In what is being hailed as the first human study of its kind, a team of U.S. researchers found that using stem cells to regrow craniofacial tissues proved quicker, more effective, and less invasive than traditional bone-regeneration treatments (Cell Transplantation, July 5, 2012).
Researchers from the University of Michigan School of Dentistry and the Michigan Centre for Oral Health Research partnered with Ann Arbor-based Aastrom Biosciences for the clinical trial, which involved 24 patients who required mandible reconstruction after tooth extraction.
Patients received either experimental tissue repair cells or traditional guided bone regeneration therapy. The tissue repair cells, called ixmyelocel-T, are under development at Aastrom, which is a University of Michigan spin-off.
At six and 12 weeks following the experimental cell therapy treatment, patients in the study received dental implants. Patients who received tissue repair cells had greater bone density and quicker bone repair than those who received traditional guided bone regeneration therapy. In addition, the experimental group needed less secondary bone grafting when getting their implants.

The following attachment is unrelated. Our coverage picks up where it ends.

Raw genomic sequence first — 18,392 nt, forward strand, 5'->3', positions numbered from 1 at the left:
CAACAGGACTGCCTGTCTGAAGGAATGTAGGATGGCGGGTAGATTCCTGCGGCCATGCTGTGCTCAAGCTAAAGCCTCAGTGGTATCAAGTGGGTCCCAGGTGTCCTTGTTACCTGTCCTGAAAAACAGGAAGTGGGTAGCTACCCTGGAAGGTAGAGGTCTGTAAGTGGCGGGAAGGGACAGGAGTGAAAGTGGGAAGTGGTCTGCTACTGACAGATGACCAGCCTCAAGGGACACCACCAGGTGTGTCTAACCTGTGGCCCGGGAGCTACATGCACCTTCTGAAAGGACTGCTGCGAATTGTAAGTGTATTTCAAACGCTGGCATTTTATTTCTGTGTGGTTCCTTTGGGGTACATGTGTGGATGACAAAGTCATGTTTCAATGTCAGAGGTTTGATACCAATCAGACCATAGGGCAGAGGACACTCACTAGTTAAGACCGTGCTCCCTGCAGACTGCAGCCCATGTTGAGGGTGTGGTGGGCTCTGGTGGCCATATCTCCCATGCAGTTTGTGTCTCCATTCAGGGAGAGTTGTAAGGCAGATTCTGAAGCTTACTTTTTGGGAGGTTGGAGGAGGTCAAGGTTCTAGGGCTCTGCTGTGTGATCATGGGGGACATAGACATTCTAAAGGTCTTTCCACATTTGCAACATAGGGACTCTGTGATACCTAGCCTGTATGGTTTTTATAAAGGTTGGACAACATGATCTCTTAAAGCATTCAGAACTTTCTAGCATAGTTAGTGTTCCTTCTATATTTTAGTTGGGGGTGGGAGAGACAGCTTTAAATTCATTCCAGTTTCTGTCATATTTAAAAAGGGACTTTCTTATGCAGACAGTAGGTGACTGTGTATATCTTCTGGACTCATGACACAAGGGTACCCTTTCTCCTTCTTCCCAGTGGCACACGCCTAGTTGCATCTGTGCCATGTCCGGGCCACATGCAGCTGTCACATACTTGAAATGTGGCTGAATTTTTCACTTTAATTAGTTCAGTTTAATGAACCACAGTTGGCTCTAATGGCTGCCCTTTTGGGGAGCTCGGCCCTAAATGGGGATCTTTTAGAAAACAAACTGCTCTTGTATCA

The cells used for the therapy were originally extracted from bone marrow taken from the patient's hip. The bone marrow was processed using Aastrom's proprietary system, which allows many different cells to grow, including stem cells. These stem cells were then placed in different areas of the mouth and mandible.
"In patients with jawbone deficiencies who also have missing teeth, it is very difficult to replace the missing teeth so that they look and function naturally," said Darnell Kaigler, DDS, principal investigator and assistant professor at the School of Dentistry, in a press release. "This technology and approach could potentially be used to restore areas of bone loss so that missing teeth can be replaced with dental implants."
The treatment is best-suited for large defects such as those resulting from trauma, diseases, or birth defects, Dr. Kaigler said. These defects are very complex because they involve several different tissue types and are very challenging to treat.
The main advantage to the stem cell therapy is that it uses the patient's own cells to regenerate tissues, rather than introducing man-made, foreign materials, Dr. Kaigler said.